Tuesday, May 30, 2017

The Holy Spirit is More Than a She

No one who knows me or reads this blog would be surprised to hear that I am a feminist. But they might be surprised that I object to referring to the Holy Spirit as feminine.
The question of gendered pronouns is difficult for writers and for people of faith. I did an examination of the subject in a term paper for a theology class and came to the conclusion that there is nothing heretical or theologically inaccurate in using feminine pronouns for God. I would not refer to Jesus as a “she,” but that is because Jesus was fully human and fully male, so to use “she” would be simply silly. But I have no problem referring to the Word of God, the Second Person of the Trinity, as “she,” because God transcends gender.

I first encountered the idea that we could bring the divine feminine back into Christianity by referring to the Holy Spirit as “she” when I was in divinity school. To be clear, this isn't about occasionally using feminine pronouns. It's about consistently assigned feminine pronouns to just the Holy Spirit. At first it seemed like a good first step in addressing patriarchal thought. I no longer agree with that idea, for two main reasons.

1. A feminine Holy Spirit reinforces gender stereotypes. 

Most people who argue for the feminine Holy Spirit point out that the Spirit embodies traditional feminine values: intuition, grace, mysticism, embracing, comforting. They aren't trying to be sexist, but they are playing right into gender stereotypes. I have two problems with this.
a. Stereotypes are used to enforce hierarchical systems of oppression which are harmful to both women AND men. (Think of how often husbands in the media are portrayed as helpless fools).
b. Continuing to assign specific traits to one gender or the other blocks people from embracing the truth that there is no male or female in Christ. It can also directly block people from following their God given call. A man who wants to be a stay at home father. A woman who wants to lead a corporation. To be personal: I was raised in a complementarian church which definitely delayed my understanding of my pastoral calling.

2. A feminine Holy Spirit creates imbalance in the Trinity. 

A fully masculine trinity is balanced. A fully feminine trinity is also balanced. A fully gender neutral trinity is balanced. But when you assign binary labels to a trinity, you create imbalance. It will always be two to one. Two masculine persons to one feminine person. Even if we counter by addressing God the Creator as God the Mother, it is out of balance: two feminine persons to one masculine. We cannot force a trinity into a binary system.

3. A feminine Holy Spirit does not do the radical work of addressing patriarchal theology.

If the issue is the loss of the divine feminine, simply naming part of the Godhead female is far too simplistic. It’s obviously a semantic solution to the problem. It tells me, a feminist, that rather than address the patriarchal problems in Christian theology, I should be content with a simple change of language. As if randomly assigning a gender to one person of the Trinity is enough to resolve centuries of patriarchy. Um, thanks but no thanks.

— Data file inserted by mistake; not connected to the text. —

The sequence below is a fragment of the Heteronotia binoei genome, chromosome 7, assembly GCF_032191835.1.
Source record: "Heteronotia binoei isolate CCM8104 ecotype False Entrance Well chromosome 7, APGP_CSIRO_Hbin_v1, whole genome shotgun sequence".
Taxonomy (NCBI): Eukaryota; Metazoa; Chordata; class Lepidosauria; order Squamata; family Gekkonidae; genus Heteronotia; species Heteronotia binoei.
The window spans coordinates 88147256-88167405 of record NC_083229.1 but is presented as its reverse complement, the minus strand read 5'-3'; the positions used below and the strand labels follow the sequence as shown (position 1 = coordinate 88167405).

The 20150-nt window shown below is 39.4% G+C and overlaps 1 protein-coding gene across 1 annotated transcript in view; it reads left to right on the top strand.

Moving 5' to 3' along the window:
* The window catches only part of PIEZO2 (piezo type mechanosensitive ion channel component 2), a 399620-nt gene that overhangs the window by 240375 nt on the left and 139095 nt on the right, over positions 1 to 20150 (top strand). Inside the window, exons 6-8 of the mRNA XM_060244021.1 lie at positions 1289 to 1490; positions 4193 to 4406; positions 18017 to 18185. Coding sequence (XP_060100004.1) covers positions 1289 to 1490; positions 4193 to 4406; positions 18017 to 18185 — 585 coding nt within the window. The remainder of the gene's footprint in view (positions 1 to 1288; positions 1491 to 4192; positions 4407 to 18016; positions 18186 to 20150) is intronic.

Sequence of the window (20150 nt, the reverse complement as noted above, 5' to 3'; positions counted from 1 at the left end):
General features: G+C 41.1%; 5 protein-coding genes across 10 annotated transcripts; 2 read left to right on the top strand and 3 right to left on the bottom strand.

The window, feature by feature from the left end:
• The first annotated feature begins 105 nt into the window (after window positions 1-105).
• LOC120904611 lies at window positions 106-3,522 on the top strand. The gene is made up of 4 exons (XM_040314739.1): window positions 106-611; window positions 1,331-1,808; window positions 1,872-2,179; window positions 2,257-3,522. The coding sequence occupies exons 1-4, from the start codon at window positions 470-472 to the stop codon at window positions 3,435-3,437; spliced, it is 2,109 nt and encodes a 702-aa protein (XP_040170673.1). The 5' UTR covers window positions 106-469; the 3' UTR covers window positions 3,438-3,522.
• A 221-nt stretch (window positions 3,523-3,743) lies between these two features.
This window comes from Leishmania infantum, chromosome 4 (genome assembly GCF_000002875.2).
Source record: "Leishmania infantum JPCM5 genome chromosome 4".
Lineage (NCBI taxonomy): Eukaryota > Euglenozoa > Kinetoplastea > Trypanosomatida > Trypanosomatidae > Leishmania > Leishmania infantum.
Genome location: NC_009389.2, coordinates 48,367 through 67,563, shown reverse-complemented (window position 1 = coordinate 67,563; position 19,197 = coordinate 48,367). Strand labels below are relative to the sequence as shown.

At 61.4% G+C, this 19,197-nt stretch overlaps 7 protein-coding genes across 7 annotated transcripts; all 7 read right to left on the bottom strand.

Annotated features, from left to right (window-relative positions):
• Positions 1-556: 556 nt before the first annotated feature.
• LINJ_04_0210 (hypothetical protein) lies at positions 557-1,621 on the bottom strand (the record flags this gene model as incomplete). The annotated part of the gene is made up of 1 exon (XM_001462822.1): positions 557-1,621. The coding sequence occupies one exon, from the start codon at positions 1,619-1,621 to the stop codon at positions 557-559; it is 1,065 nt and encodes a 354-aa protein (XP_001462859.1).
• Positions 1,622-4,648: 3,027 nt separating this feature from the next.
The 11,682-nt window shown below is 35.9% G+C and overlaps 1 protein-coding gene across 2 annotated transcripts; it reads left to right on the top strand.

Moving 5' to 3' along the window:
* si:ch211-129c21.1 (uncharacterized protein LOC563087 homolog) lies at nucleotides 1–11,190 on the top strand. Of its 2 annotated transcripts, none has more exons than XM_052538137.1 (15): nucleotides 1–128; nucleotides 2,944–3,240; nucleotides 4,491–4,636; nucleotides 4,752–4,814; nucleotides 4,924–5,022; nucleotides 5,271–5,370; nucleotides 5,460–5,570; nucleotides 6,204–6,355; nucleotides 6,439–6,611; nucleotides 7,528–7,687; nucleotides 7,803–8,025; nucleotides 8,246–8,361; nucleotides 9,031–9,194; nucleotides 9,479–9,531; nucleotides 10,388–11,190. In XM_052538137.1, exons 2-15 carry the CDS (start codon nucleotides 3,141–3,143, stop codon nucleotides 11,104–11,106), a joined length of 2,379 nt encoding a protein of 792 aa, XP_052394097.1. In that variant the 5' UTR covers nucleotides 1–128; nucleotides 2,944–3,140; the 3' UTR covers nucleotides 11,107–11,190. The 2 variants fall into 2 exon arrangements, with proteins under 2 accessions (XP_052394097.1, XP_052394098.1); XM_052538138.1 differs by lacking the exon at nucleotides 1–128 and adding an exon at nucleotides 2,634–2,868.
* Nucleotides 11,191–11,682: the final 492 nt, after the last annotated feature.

4. A feminine Holy Spirit does not enhance our understanding of the Trinity.

The Bible and the saints have used powerful words to describe God and the Trinity. Rocks, rivers, birds, mother, father, child, husband, quiet whispers, wheels within wheels: our language is evocative and requires us to meditate and pray to understand. So when we propose to change a significant aspect of our God talk, we must look to see if those new words help us with understanding. This is similar to a translation issue: using "pounds" instead of "omers" can help with understanding without altering the true meaning of the text. But changing the commandment from "do not kill" to "do not murder" changes the deeper meaning.
Does a feminine Holy Spirit contradict our theology, enhance our understanding, or confuse it? I would say it confuses our theology and understanding. Therefore it is not effective or beneficial.

So what are we to do?

First, I suggest that we get comfortable with using both feminine and masculine pronouns for God. Mother is a Biblical image for the First Person of the Trinity, so there is no rational basis for refusing to pray to Our Heavenly Mother. Freedom to use feminine pronouns without censure or rebuke is a sign that we are actually moving past our patriarchal roots.

Second, I suggest that we begin to really explore gender neutral imagery for the Trinity. In a prayer book created by Robert Benson, one of the prayers ends with an invocation of God the Creator, Redeemer, and Giver of Life. I LOVE that Trinitarian description. It avoids gender stereotypes, it clearly describes the Three Persons, and it evokes thoughtful consideration of Who God Is. Yes, it also addresses feminist critique of masculine language, but it does it in a thoughtful way, a way that indicates critical thinking rather than just slapping a band aid on the problem. (And yes, calling the feminine Holy Spirit a “band aid” is glib, I know).

Third, we need to dig into our own theology in order to see what is true and what is not, learning how to recognize human mistakes like patriarchy, colonialism, and dualism.
I started reading Cynthia Bourgeault’s book The Trinity and the Law of Three yesterday and I love it. Her starting chapter, which was published as a standalone article in 2000, inspired this post. There are lots of good books out there that teach us about theology without putting us to sleep. (Thomas Aquinas put me to sleep more times than I care to admit).

God transcends gender. But can we?

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